The Design and Construction of eBooks, by Steve Thomas

A Brief History Lesson

I started making ebooks in 1998. I was aware of other e-text projects and had compiled a web page directory of these sites, but I was dissatisfied with their presentation. Most of them used plain text for the books, which is utilitarian but not very inviting from a reader’s viewpoint.

Here’s the venerable Project Gutenberg, plain text version of David Copperfield, chapter 1:
Screen shot from, taken 2011-12-30.

It’s not awful. Just . . . dull.

Some sites (actually, most) presented their works in ways which I, personally, found annoying -- and they still do: they use coloured backgrounds, the pages are festooned with advertisements, sidebars and other extraneous material, they use ugly fonts, too small fonts, etc. While the plain text sites made no attempt at readability, these sites seemed to actively attack it!

Here’s David again, from another site:
Screen shot from, taken 2011-12-30.

This was taken recently, but has been unchanged since 1998. It replaces “dull” with “hideous”. And whereas the Project Gutenberg text gave us the entire book in one single file, this goes to the other extreme and breaks the book into many small segments.

And here’s a screen shot from one of the “better” sites,
Screen shot from, taken 2011-12-30.

You have to go to the site to get the full horror of this, because that advertisement at the top of the screen is actually animated. So while you are reading, this thing is flashing and wobbling in your face.

Some sites don’t use HTML at all, and expect you to read PDF. That’s OK for printing, but I find PDF too inflexible. PDF is designed for printing, so the text is formatted as it will appear when printed, usually on A4 paper. Unless you have an A4 sized screen, this will not be helpful. And as with the printed page, PDF does not allow you to increase or decrease font size, or any other aspect of presentation. What you see is all there is.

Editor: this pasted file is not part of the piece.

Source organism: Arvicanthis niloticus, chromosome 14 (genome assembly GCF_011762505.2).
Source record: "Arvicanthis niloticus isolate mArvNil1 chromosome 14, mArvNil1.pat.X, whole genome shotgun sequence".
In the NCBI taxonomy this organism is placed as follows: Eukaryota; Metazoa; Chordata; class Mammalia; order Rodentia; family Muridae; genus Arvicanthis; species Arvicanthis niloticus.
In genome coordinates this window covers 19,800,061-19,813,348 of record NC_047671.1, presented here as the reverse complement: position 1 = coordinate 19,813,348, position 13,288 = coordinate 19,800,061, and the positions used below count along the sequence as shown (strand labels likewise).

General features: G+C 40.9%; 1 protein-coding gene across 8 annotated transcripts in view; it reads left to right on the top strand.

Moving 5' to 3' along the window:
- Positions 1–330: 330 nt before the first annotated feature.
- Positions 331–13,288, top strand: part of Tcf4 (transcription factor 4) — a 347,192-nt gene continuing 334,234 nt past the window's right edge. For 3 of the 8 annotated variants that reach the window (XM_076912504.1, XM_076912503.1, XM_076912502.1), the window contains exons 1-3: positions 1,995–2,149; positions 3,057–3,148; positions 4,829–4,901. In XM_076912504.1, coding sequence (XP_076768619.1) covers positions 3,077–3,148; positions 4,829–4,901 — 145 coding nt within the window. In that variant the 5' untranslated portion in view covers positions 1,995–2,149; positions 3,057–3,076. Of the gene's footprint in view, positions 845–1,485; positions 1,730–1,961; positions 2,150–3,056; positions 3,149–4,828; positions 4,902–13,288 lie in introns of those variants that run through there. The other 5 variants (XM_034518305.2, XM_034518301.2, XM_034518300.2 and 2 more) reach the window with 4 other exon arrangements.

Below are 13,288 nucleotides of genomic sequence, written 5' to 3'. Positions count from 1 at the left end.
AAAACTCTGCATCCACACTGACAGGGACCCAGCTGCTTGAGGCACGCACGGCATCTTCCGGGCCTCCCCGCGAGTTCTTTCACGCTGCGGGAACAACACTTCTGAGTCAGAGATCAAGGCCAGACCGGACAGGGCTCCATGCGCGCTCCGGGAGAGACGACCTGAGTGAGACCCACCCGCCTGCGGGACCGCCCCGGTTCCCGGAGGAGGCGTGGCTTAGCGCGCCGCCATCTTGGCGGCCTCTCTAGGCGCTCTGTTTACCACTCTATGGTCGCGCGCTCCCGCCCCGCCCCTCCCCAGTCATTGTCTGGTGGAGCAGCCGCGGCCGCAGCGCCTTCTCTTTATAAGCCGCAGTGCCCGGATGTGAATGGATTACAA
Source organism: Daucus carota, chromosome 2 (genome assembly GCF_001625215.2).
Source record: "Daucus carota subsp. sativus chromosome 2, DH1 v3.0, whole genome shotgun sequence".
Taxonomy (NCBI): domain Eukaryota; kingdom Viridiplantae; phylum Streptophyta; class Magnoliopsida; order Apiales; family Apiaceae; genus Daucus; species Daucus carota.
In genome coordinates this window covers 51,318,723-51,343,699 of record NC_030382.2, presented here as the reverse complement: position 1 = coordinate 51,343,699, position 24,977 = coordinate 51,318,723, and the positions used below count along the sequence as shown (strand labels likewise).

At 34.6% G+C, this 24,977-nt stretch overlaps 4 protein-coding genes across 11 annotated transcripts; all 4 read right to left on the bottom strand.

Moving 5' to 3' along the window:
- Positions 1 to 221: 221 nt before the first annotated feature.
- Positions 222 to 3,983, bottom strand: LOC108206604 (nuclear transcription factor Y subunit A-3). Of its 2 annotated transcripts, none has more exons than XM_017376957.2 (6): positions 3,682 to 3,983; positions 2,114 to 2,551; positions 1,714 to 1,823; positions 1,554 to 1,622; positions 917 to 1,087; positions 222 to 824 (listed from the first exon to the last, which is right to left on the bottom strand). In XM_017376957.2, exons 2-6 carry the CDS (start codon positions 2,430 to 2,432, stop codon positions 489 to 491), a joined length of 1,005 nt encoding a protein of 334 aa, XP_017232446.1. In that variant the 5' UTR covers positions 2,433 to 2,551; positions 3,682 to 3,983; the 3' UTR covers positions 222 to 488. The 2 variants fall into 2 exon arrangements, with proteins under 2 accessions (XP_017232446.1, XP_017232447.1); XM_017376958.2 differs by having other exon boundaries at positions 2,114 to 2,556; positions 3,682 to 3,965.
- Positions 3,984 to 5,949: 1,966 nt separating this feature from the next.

At the same time, the first ebook readers, notably the Rocket eBook, had appeared. While interesting, it occurred to me that we all had perfectly good screens on our desks which could be used for reading, if only the work was better formatted.*

* Most of the world seemed to disagree with me at the time, and to this day there is great resistance to the idea of reading a book on your computer, even though many of us do most of our work with such screens. Admittedly, screen quality has improved dramatically over the past decade, and today’s LCD screens are much sharper and clearer than the CRT screens of 1998.

With these things in mind, I set out to explore how one might present a book using HTML in such a way that it was as readable and enjoyable as a printed book. Having proved the concept, I then began adding titles and refining the format, and refinement continues to this day.

The first title publicly promoted was Dickens’s Our Mutual Friend, done in order to tie in with an ABC TV adaptation which was showing at the time.

Last updated Tuesday, January 26, 2016 at 23:27